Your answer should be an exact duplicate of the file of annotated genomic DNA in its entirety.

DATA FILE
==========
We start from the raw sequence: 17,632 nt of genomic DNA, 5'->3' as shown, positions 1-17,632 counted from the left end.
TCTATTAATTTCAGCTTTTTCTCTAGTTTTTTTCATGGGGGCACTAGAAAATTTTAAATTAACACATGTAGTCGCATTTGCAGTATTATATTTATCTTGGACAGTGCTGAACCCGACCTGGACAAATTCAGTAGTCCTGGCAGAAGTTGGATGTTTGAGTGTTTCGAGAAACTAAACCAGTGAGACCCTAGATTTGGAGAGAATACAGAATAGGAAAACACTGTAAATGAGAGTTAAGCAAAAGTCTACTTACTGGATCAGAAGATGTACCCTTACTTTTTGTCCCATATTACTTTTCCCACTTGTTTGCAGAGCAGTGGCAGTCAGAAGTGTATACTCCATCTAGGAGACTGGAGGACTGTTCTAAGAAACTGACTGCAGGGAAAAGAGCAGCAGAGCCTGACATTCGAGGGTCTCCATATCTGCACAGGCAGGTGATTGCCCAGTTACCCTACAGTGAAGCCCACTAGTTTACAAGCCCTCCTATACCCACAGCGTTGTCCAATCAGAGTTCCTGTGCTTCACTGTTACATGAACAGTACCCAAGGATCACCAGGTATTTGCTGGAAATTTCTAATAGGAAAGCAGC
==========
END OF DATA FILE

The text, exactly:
We start from the raw sequence: 17,632 nt of genomic DNA, 5'->3' as shown, positions 1-17,632 counted from the left end.
TCTATTAATTTCAGCTTTTTCTCTAGTTTTTTTCATGGGGGCACTAGAAAATTTTAAATTAACACATGTAGTCGCATTTGCAGTATTATATTTATCTTGGACAGTGCTGAACCCGACCTGGACAAATTCAGTAGTCCTGGCAGAAGTTGGATGTTTGAGTGTTTCGAGAAACTAAACCAGTGAGACCCTAGATTTGGAGAGAATACAGAATAGGAAAACACTGTAAATGAGAGTTAAGCAAAAGTCTACTTACTGGATCAGAAGATGTACCCTTACTTTTTGTCCCATATTACTTTTCCCACTTGTTTGCAGAGCAGTGGCAGTCAGAAGTGTATACTCCATCTAGGAGACTGGAGGACTGTTCTAAGAAACTGACTGCAGGGAAAAGAGCAGCAGAGCCTGACATTCGAGGGTCTCCATATCTGCACAGGCAGGTGATTGCCCAGTTACCCTACAGTGAAGCCCACTAGTTTACAAGCCCTCCTATACCCACAGCGTTGTCCAATCAGAGTTCCTGTGCTTCACTGTTACATGAACAGTACCCAAGGATCACCAGGTATTTGCTGGAAATTTCTAATAGGAAAGCAGC